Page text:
Rodin Sculpture Lost for 150 Years Could Fetch $1 Million at Paris Auction
As museums celebrate the centenary of the sculptor's death, auction houses dig up lost works.
A long-lost marble sculpture by Auguste Rodin has been tracked down in Madrid by two associate directors from Paris’ Artcurial auction house.
Androméde, depicting the figure from Greek mythology, had been kept as a family heirloom for almost 150 years, but is now being put back on the market.
The precious work is hitting the auction block at Artcurial on May 30, with a presale estimate of $880,000 to $1,320,000.
Androméde was originally commissioned in 1887 by Carlos Lynch of Morla, a Chilean diplomat who became acquainted with Rodin while living in Paris in the 1880s and 90s.
The sculpture had been passed down through generations of the same family since its original purchase in 1888.
“Rediscovering this Rodin marble 130 years after its creation is truly an event!,” Bruno Jaubert, one of the two associate directors at Artucurial who found the sculpture, is quoted in the presale catalogue.
“In the 1930, Georges Grappe, first curator of the Rodin museum mentioned the hypothesis that Androméde was doubtlessly still in the possession of the Marla family, but without any certitude. Since then, all trace of the sculpture was lost,” he explained.
2017 is a prime year for lost Rodins to pop up again: it is the 100th anniversary of the death of the artist, who is being honored by museums across the world.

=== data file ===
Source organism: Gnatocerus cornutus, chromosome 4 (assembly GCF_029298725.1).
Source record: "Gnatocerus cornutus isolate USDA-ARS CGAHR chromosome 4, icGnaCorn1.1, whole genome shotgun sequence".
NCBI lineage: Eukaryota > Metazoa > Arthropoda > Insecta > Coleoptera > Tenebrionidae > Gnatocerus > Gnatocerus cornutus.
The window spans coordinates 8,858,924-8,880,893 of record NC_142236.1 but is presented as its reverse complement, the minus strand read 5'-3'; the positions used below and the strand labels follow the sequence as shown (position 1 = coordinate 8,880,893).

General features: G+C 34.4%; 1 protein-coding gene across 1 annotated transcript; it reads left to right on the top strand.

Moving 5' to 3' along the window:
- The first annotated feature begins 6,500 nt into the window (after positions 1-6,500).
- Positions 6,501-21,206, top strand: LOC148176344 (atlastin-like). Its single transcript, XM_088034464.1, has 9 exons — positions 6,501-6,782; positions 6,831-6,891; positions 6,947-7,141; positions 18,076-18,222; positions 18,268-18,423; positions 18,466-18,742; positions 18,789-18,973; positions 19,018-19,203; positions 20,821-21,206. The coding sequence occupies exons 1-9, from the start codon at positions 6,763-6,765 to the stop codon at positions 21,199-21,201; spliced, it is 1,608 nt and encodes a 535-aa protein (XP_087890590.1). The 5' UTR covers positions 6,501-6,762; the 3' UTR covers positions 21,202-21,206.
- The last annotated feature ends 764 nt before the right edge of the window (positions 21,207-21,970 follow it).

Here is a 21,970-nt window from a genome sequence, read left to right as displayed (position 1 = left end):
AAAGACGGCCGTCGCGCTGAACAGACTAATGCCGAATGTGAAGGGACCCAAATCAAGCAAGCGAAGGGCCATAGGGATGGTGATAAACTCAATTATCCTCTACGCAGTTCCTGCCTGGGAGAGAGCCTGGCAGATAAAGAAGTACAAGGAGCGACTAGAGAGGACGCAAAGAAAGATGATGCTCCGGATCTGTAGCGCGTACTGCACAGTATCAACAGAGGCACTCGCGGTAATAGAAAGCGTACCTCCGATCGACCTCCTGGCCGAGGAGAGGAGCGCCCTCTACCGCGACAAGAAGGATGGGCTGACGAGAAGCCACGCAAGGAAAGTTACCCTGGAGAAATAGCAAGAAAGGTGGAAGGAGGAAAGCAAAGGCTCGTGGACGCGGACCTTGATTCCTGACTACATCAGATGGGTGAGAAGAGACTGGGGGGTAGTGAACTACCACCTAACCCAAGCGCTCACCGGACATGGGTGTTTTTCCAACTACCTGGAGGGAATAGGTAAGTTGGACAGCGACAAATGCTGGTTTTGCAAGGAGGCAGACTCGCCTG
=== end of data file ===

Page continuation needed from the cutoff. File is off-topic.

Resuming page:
“Here at the Rodin Committee, every year we discover two or three pieces, mostly from French private collections, that allow us to gain further knowledge of Rodin,” Jérôme Le Blay, founder of the Rodin Committee, told Connexion France.
In France, a second Rodin has in fact made its way back to the public recently, too.
A plaster preparatory work for Rodin’s I am Beautiful (1885) was found by Patrice Carrère—head of the Gestas & Carrère auction house— in a storage unit in Biarritz.
“My first thought was: ‘No it is not true, it is not possible!’,” Carrère said when he first saw the plaster work, he told Connexion France. “The plaster has traces of the master’s fingerprints and nails.”
After a four-year process of authentication, experts valued it at €700,000 ($750,000).
For now, the French government has declared it a national treasure, preventing it from leaving France for the next 30 months, and the heirs of the deceased will decide whether to keep the sculpture or sell it off.
Follow Artnet News on Facebook:
Want to stay ahead of the art world? Subscribe to our newsletter to get the breaking news, eye-opening interviews, and incisive critical takes that drive the conversation forward.